Working with an Interior Designer
Last updated in November 2016
If the job of decorating your home—not only with furniture but with floor and wall coverings, artwork, and other elements—seems too big for your available time, know-how, or artistic talent; if you want the benefit of someone else’s ideas; or if you want access to furniture choices available through wholesale showrooms not open to the public; consider using an interior designer.
You can use a designer employed by a store or hire an independent designer. You can hire a designer for the whole job, from developing a design concept to purchasing and supervising installation of the furnishings. Or you can hire one for a two- or three-hour consultation to provide new ideas and perspectives. But even if you hire a designer for the full job, you can remain thoroughly involved. You’ll need to meet with the designer regularly to review plans, fabric samples, proposed furniture pieces, and other design elements.
The cost of hiring a fully trained independent designer to redo a living room (including furniture plus design fee) is typically more than $20,000. But it can cost considerably more or considerably less depending on the room size, quantity and quality of items purchased, and the designer’s fee structure. Although some independent designers won’t accept clients who aren’t prepared to spend in this range, others are willing to work with much more limited budgets, and most understand that you might want a plan now and spread out actual purchases over many months.
Although some store-based designers offer limited service, some provide fairly extensive services, including drawing floor plans, advising on color, and ordering furniture. Different stores’ design departments use different payment formulas. At some stores you pay a small design fee, which is returned in full if furniture purchases exceed a certain dollar amount. You purchase items through the designer at the store’s current prices, including sale prices. Other stores’ design departments may charge on a per-hour basis—or charge a flat fee for a consultation and additional hourly fees for other tasks, such as writing up purchase specifications. Stores may waive the fee if your purchase is large enough. Since arrangements vary so widely, check with stores to find what services they offer and how they charge.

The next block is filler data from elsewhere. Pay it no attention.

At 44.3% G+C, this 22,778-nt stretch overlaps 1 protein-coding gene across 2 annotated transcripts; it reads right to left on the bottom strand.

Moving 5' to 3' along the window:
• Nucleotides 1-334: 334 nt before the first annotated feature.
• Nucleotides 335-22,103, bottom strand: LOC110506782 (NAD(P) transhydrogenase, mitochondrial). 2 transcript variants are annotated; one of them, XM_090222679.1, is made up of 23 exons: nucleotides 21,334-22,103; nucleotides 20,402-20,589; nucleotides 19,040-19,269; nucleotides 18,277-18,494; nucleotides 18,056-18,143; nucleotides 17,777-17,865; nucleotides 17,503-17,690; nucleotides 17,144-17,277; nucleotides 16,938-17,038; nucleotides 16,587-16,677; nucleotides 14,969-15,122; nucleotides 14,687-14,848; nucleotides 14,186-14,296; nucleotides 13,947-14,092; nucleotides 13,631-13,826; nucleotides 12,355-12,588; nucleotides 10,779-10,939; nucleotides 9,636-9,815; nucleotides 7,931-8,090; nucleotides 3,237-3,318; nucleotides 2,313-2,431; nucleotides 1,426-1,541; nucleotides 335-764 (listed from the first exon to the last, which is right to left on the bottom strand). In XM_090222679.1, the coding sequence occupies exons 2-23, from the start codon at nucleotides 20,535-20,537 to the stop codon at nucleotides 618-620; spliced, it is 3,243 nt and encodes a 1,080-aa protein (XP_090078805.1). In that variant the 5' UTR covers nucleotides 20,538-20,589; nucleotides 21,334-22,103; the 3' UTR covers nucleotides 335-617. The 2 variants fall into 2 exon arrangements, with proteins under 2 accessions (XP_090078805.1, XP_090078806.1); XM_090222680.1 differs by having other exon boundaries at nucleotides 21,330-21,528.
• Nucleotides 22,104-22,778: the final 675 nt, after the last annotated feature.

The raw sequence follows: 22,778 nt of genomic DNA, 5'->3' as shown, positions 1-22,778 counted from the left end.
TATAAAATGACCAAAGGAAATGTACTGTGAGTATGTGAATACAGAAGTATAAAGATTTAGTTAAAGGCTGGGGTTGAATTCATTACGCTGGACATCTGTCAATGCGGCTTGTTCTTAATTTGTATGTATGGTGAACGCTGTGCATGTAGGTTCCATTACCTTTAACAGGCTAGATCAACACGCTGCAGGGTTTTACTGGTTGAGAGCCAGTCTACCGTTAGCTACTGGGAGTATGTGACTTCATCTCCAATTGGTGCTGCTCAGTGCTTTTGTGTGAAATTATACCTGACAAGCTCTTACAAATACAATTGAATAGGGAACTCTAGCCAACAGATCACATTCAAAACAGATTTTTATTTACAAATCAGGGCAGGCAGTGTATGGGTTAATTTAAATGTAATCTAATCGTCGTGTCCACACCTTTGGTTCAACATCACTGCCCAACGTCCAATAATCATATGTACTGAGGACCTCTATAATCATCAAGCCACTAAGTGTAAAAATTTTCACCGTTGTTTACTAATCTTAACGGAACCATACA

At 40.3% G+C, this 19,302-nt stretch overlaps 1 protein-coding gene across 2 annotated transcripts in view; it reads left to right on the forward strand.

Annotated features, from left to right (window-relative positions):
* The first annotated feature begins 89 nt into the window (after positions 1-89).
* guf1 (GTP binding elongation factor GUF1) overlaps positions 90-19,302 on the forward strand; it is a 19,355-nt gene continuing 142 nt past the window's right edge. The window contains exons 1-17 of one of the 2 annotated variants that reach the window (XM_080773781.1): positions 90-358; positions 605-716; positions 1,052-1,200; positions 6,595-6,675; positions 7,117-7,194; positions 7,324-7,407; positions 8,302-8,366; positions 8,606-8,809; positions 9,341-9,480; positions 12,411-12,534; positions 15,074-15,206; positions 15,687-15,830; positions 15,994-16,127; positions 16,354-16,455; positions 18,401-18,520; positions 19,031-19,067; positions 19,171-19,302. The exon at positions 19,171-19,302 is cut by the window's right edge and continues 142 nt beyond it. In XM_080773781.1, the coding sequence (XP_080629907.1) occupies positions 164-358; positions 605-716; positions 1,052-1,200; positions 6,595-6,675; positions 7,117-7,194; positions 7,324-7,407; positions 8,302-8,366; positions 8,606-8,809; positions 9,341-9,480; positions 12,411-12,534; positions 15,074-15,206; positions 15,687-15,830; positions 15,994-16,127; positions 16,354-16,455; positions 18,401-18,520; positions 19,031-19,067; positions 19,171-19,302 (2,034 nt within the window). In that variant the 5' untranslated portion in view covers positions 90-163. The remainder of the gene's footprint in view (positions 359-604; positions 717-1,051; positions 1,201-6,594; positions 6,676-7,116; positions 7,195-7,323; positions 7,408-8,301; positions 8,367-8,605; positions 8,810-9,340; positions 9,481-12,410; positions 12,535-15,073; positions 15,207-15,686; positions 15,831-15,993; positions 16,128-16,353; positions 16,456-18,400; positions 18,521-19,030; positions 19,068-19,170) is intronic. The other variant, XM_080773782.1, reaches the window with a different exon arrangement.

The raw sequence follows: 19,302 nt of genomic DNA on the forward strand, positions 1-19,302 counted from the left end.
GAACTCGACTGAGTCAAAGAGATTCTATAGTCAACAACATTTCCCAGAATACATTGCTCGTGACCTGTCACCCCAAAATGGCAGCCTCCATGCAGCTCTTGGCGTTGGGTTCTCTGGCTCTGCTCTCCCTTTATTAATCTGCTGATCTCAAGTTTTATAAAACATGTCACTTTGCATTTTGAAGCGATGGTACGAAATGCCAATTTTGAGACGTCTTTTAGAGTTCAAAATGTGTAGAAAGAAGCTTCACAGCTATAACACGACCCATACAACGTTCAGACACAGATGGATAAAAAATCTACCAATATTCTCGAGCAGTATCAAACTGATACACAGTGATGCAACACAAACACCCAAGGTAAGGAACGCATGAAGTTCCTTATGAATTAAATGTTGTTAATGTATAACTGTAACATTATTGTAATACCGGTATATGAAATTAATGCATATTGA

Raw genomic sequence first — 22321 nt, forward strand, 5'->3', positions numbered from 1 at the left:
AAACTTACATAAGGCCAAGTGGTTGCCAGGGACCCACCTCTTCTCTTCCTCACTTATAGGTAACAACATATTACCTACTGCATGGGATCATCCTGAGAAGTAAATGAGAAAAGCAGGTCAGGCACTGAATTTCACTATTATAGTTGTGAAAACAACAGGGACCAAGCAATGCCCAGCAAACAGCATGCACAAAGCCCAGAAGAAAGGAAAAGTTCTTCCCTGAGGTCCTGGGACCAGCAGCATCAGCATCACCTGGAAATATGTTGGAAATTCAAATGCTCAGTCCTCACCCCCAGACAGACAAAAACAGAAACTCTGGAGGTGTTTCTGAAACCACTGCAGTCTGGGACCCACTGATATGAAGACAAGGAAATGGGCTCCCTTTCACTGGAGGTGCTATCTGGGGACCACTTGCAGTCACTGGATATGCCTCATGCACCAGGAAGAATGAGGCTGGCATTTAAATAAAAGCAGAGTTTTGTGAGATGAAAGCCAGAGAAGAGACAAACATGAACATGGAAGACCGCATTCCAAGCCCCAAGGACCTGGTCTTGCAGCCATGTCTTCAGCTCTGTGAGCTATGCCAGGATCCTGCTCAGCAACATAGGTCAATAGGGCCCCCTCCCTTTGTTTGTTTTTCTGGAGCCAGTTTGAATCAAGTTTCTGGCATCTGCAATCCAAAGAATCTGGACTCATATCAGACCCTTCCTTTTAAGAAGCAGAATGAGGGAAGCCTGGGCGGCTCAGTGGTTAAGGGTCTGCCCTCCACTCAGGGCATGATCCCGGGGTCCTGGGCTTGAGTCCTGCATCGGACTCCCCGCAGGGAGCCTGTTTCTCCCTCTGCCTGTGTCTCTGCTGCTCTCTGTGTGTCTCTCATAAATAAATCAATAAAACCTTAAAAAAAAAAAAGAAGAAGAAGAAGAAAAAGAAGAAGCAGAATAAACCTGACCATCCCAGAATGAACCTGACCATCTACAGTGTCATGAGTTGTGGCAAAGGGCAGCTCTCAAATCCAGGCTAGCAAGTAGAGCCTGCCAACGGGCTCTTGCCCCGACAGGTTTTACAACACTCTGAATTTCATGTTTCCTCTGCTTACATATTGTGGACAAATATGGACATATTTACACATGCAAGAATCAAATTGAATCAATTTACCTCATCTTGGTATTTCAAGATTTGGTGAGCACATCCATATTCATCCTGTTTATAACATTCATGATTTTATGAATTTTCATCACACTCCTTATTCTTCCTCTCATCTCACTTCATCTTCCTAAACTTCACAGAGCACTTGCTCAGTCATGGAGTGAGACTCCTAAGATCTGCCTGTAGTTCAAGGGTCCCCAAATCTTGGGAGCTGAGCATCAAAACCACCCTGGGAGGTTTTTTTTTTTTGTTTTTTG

On our Ratings Tables for furniture stores, we report which stores told us they offer in-home design services. You can get customer reviews of individual designers and design companies here.
Independent designers also charge according to a variety of formulas. A few charge no explicit fee but retain the difference between the discounted price they pay for your furnishings and the “retail” price—typically double what the designer pays. More commonly, designers charge a flat fee or hourly fee, and may also add a markup to the items purchased.
Because the client pays one way or another, we favor an arrangement in which all or most of the designer’s compensation is based on a flat fee or hourly rate. Such arrangements make the cost explicit, don’t incentivize designers to encourage you to spend more than necessary, and avoid the tension that can arise if you spend less than the designer anticipated.
Despite the discounts available to designers, buying through a designer means you will probably spend more than if you bought the same products on your own at one of the area’s best-priced stores—even if the designer charges on a fee basis and passes along his or her discount.
To get the most for your money from a designer, choose the person carefully. Start by soliciting recommendations from friends whose taste you admire, or from homeowners whose furnishings you admire when you take house tours.
You can also receive referrals from the American Society of Interior Designers (ASID). ASID membership is a meaningful credential. Full “Professional Members” must complete an exam that lasts more than 10 hours and includes both written and practical components. Before taking the exam, a designer must meet specified standards. For example, one basis for eligibility is completion of a four- or five-year college degree program with a major in interior design plus two years of experience.
Meet with any designer you are considering. Talk about your lifestyle, needs, and tastes. If you don’t feel comfortable enough with the designer to talk about budget limitations and occasionally reject his or her suggestions, then this is not the person for you. Ask to see samples of the designer’s work—either photographs or, better still, the homes themselves.
Be specific about your total budget and discuss the designer’s fees. It’s reasonable to negotiate fees.
Finally, compose a letter of agreement spelling out your understanding of the specific services the designer will perform (which rooms will be furnished, whether shopping is included, and whether tradespeople will be supervised), how fees will be calculated, and whether the designer will retain any portion of the actual price paid for purchased items.